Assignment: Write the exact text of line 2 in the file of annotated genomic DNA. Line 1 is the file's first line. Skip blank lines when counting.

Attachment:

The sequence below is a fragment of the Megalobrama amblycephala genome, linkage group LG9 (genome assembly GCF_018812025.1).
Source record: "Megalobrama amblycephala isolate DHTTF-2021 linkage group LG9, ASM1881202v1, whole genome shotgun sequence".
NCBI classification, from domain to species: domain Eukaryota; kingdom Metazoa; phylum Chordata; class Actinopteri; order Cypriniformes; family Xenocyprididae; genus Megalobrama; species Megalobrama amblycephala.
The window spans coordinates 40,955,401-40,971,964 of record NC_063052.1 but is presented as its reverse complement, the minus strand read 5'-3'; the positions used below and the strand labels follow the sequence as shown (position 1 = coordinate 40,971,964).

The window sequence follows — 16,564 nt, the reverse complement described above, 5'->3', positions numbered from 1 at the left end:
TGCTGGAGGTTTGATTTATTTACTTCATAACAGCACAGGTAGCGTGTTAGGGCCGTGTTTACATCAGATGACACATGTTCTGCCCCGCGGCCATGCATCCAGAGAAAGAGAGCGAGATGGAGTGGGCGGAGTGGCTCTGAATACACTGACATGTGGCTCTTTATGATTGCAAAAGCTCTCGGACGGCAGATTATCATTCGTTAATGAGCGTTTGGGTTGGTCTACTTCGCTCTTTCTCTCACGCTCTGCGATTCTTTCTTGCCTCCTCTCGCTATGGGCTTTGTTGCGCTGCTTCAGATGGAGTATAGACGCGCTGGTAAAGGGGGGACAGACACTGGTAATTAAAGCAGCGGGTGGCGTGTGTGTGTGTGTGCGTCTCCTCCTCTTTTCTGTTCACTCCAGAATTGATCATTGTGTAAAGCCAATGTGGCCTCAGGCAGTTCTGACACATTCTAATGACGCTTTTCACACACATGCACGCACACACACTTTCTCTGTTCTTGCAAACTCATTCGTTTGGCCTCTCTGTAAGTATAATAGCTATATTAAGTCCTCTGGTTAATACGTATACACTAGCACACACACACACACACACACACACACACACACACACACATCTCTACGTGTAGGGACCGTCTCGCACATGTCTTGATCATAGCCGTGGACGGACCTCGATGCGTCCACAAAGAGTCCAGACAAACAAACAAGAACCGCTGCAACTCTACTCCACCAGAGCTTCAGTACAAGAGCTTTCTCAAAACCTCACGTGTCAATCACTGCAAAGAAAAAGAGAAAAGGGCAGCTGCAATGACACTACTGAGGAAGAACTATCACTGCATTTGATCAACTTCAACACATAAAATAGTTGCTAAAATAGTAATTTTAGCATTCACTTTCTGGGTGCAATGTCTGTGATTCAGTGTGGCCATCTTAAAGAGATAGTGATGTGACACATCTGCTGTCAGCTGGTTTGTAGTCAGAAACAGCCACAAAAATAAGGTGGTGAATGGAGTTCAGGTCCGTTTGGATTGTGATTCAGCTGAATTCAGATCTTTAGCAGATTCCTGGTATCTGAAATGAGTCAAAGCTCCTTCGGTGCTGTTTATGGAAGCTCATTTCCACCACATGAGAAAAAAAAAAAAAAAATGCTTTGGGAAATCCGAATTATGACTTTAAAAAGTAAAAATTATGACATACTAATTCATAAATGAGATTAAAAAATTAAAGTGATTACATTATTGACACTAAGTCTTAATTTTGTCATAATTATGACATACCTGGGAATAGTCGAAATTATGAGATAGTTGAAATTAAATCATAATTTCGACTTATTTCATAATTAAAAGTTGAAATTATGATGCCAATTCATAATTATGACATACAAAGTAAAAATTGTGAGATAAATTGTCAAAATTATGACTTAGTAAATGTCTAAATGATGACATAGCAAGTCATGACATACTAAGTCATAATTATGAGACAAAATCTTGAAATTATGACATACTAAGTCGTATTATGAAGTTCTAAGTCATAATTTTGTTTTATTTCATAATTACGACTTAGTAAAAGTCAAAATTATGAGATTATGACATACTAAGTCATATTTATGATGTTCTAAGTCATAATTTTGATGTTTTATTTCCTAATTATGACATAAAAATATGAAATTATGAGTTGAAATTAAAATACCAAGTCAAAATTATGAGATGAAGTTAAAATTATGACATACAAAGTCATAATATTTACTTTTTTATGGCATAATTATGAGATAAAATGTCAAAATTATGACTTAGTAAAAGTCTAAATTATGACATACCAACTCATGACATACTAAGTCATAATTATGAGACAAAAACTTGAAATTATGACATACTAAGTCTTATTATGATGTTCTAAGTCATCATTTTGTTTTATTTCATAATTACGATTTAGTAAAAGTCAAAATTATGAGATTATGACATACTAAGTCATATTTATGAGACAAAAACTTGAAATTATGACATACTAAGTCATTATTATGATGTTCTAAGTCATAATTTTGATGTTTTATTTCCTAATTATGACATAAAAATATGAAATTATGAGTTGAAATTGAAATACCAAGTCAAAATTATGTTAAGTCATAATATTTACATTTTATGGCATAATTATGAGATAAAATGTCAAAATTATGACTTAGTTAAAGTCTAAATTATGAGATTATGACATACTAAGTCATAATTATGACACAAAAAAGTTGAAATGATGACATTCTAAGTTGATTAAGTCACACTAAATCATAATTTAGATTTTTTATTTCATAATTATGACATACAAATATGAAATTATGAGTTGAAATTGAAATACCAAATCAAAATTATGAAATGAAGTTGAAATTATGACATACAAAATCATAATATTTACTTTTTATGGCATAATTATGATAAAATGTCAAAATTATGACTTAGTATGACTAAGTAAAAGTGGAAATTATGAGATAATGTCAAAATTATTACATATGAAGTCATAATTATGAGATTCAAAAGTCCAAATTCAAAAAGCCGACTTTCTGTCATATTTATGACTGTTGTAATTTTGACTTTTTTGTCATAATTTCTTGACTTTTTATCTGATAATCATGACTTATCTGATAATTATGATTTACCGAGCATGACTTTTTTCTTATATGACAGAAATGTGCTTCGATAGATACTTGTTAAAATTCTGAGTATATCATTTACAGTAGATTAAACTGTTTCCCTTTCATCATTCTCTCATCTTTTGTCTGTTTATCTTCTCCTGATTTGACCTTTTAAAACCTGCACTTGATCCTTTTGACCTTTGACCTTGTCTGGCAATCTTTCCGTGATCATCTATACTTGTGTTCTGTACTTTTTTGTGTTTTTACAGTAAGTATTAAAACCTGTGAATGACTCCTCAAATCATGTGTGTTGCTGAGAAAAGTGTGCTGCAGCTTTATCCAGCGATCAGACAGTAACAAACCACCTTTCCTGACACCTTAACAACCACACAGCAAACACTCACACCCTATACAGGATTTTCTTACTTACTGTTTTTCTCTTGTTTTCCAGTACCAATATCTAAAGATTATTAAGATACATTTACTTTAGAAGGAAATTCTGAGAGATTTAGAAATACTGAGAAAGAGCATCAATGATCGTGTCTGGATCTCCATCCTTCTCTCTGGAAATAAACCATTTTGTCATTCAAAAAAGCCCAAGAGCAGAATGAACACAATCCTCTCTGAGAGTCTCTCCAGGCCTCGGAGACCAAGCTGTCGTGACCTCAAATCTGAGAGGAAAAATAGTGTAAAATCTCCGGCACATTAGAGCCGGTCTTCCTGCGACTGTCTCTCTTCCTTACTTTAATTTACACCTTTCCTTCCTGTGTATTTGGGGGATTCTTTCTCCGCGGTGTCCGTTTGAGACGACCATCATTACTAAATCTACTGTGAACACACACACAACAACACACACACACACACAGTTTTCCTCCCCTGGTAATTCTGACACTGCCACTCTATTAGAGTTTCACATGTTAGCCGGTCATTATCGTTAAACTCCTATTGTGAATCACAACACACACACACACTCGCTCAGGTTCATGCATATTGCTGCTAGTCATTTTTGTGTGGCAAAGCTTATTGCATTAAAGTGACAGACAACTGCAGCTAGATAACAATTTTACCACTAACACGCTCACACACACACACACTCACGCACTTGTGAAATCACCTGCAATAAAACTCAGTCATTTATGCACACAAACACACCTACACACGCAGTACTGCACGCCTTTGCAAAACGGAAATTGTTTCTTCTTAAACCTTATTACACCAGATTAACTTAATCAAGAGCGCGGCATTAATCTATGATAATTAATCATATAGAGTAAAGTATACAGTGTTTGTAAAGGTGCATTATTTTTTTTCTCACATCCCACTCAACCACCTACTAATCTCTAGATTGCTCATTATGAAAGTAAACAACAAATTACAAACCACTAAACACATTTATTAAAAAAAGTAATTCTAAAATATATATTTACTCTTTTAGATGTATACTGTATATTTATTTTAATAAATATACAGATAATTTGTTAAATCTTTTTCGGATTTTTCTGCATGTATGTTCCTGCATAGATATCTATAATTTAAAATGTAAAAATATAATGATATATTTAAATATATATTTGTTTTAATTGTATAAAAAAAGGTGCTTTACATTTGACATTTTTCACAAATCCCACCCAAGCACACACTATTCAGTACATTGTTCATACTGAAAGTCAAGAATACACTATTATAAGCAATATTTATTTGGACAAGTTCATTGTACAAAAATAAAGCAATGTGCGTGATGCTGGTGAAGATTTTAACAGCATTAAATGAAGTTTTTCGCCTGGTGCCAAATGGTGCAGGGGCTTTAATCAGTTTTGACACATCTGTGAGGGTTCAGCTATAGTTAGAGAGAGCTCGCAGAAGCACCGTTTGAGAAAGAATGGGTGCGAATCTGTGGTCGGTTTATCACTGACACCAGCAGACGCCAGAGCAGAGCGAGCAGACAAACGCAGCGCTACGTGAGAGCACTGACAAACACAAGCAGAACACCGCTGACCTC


Source record: "Megalobrama amblycephala isolate DHTTF-2021 linkage group LG9, ASM1881202v1, whole genome shotgun sequence".